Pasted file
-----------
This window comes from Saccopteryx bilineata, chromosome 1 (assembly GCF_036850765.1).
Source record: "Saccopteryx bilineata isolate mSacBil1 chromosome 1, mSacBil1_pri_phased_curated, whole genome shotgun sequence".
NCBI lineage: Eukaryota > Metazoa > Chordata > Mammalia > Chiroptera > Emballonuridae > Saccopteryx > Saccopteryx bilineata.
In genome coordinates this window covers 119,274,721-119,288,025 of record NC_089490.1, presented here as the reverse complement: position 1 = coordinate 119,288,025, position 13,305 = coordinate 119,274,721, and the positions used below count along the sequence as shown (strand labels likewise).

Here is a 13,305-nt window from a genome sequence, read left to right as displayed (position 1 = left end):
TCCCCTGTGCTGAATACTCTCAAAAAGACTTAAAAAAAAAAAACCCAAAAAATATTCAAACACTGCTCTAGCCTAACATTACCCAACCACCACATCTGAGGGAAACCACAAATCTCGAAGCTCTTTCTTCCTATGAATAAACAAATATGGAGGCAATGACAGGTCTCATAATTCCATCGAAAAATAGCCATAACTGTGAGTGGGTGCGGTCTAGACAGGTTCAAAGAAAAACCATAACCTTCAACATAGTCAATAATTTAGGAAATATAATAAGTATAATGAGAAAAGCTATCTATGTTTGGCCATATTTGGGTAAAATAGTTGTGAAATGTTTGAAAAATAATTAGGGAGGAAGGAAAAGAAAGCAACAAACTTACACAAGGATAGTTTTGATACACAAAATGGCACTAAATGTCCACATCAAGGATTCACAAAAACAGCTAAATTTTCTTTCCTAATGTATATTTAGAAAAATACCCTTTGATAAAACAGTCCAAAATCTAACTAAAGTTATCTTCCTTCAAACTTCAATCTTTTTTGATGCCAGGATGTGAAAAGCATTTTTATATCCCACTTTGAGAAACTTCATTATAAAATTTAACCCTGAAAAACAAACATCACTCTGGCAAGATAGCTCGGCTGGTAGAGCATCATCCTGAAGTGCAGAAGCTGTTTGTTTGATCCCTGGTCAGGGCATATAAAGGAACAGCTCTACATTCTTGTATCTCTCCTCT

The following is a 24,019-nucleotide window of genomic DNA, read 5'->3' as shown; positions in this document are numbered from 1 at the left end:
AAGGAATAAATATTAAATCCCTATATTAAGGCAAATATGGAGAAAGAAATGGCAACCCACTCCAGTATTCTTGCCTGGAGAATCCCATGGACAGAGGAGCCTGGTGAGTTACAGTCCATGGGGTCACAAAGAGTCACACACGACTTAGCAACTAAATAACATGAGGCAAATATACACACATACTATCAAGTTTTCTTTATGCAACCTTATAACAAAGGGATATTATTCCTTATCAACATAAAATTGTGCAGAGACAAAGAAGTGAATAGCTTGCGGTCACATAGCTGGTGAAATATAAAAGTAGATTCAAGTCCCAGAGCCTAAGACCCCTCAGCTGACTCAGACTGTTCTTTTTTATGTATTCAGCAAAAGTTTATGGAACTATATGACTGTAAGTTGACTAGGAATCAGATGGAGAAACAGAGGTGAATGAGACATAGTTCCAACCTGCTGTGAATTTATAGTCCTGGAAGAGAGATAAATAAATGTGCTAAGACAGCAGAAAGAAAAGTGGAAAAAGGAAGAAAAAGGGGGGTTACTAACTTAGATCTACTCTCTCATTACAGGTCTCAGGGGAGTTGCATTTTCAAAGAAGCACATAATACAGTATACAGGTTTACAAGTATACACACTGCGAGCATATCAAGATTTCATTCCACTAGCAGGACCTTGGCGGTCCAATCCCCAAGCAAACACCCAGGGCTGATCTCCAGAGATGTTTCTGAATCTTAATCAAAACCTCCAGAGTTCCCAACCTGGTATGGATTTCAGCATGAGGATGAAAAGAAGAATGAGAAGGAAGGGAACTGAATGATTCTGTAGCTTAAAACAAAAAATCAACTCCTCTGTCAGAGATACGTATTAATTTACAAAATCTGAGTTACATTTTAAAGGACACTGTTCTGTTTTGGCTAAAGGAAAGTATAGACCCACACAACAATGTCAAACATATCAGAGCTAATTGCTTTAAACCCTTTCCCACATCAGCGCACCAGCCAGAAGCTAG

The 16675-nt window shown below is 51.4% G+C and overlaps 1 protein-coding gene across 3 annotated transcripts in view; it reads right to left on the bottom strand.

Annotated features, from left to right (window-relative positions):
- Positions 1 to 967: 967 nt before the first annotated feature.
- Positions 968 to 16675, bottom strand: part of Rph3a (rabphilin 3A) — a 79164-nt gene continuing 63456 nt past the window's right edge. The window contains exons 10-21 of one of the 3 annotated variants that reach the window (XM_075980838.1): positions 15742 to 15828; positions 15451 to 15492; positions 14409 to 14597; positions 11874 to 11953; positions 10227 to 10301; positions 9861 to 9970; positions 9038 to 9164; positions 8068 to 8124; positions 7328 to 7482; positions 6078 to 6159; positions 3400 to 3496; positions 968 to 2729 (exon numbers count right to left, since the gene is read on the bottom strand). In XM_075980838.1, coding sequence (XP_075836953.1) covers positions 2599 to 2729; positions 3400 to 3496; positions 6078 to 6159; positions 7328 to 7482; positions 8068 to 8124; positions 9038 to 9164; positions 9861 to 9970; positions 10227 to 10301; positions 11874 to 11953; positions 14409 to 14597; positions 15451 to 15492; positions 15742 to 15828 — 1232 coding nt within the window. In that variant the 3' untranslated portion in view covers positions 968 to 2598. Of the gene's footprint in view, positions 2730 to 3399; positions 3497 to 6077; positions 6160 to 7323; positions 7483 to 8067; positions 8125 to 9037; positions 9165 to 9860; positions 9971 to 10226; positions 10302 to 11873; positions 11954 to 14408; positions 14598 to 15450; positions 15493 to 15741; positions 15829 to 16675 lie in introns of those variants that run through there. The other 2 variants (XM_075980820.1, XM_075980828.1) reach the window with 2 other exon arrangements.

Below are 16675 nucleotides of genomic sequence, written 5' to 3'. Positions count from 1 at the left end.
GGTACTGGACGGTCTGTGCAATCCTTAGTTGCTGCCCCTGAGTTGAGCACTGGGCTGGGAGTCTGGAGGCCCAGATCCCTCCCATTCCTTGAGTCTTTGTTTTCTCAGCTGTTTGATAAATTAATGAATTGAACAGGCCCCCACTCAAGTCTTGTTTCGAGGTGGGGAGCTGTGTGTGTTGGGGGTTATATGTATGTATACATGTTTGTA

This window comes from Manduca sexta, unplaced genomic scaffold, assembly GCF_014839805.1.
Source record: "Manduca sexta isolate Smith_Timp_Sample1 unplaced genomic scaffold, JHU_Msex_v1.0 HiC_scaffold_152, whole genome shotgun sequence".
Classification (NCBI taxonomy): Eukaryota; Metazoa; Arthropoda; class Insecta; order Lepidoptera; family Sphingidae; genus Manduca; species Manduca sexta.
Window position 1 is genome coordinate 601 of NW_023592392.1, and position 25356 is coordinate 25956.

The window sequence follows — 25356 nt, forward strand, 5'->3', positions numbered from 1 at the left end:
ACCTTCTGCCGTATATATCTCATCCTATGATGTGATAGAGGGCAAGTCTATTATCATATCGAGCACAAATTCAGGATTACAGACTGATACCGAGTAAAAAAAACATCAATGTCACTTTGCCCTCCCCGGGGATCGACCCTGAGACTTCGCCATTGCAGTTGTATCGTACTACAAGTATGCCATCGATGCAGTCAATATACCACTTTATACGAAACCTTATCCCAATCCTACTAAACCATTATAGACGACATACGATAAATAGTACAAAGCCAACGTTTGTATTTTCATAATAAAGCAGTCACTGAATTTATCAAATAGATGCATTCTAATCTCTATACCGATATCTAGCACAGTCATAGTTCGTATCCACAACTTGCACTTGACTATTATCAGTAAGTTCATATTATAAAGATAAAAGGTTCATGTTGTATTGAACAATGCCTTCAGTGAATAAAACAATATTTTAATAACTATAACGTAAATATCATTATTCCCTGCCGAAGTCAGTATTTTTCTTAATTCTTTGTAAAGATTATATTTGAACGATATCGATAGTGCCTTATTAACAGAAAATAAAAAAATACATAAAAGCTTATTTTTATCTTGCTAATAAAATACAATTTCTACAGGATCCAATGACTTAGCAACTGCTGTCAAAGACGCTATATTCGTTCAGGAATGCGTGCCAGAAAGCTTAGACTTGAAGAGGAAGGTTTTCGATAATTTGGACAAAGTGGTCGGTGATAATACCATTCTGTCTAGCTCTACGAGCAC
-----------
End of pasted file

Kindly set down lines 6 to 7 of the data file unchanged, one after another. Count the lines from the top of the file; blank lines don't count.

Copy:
TCCCCTGTGCTGAATACTCTCAAAAAGACTTAAAAAAAAAAAACCCAAAAAATATTCAAACACTGCTCTAGCCTAACATTACCCAACCACCACATCTGAGGGAAACCACAAATCTCGAAGCTCTTTCTTCCTATGAATAAACAAATATGGAGGCAATGACAGGTCTCATAATTCCATCGAAAAATAGCCATAACTGTGAGTGGGTGCGGTCTAGACAGGTTCAAAGAAAAACCATAACCTTCAACATAGTCAATAATTTAGGAAATATAATAAGTATAATGAGAAAAGCTATCTATGTTTGGCCATATTTGGGTAAAATAGTTGTGAAATGTTTGAAAAATAATTAGGGAGGAAGGAAAAGAAAGCAACAAACTTACACAAGGATAGTTTTGATACACAAAATGGCACTAAATGTCCACATCAAGGATTCACAAAAACAGCTAAATTTTCTTTCCTAATGTATATTTAGAAAAATACCCTTTGATAAAACAGTCCAAAATCTAACTAAAGTTATCTTCCTTCAAACTTCAATCTTTTTTGATGCCAGGATGTGAAAAGCATTTTTATATCCCACTTTGAGAAACTTCATTATAAAATTTAACCCTGAAAAACAAACATCACTCTGGCAAGATAGCTCGGCTGGTAGAGCATCATCCTGAAGTGCAGAAGCTGTTTGTTTGATCCCTGGTCAGGGCATATAAAGGAACAGCTCTACATTCTTGTATCTCTCCTCT

The following is a 24,019-nucleotide window of genomic DNA, read 5'->3' as shown; positions in this document are numbered from 1 at the left end: